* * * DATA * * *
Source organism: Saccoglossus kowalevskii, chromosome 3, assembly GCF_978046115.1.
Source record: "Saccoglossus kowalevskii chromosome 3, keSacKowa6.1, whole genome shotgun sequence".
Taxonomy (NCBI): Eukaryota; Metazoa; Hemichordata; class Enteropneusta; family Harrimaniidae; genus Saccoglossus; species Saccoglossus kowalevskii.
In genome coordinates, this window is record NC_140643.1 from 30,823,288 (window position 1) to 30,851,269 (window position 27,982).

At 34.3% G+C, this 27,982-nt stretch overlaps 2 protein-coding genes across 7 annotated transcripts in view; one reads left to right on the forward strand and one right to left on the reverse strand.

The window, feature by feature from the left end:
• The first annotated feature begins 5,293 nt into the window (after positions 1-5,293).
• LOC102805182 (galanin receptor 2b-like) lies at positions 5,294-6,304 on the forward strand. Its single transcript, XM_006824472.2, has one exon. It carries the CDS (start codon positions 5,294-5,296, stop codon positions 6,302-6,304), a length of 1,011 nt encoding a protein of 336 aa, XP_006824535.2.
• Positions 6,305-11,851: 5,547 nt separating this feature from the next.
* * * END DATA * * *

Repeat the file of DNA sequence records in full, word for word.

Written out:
Source organism: Saccoglossus kowalevskii, chromosome 3, assembly GCF_978046115.1.
Source record: "Saccoglossus kowalevskii chromosome 3, keSacKowa6.1, whole genome shotgun sequence".
Taxonomy (NCBI): Eukaryota; Metazoa; Hemichordata; class Enteropneusta; family Harrimaniidae; genus Saccoglossus; species Saccoglossus kowalevskii.
In genome coordinates, this window is record NC_140643.1 from 30,823,288 (window position 1) to 30,851,269 (window position 27,982).

At 34.3% G+C, this 27,982-nt stretch overlaps 2 protein-coding genes across 7 annotated transcripts in view; one reads left to right on the forward strand and one right to left on the reverse strand.

The window, feature by feature from the left end:
• The first annotated feature begins 5,293 nt into the window (after positions 1-5,293).
• LOC102805182 (galanin receptor 2b-like) lies at positions 5,294-6,304 on the forward strand. Its single transcript, XM_006824472.2, has one exon. It carries the CDS (start codon positions 5,294-5,296, stop codon positions 6,302-6,304), a length of 1,011 nt encoding a protein of 336 aa, XP_006824535.2.
• Positions 6,305-11,851: 5,547 nt separating this feature from the next.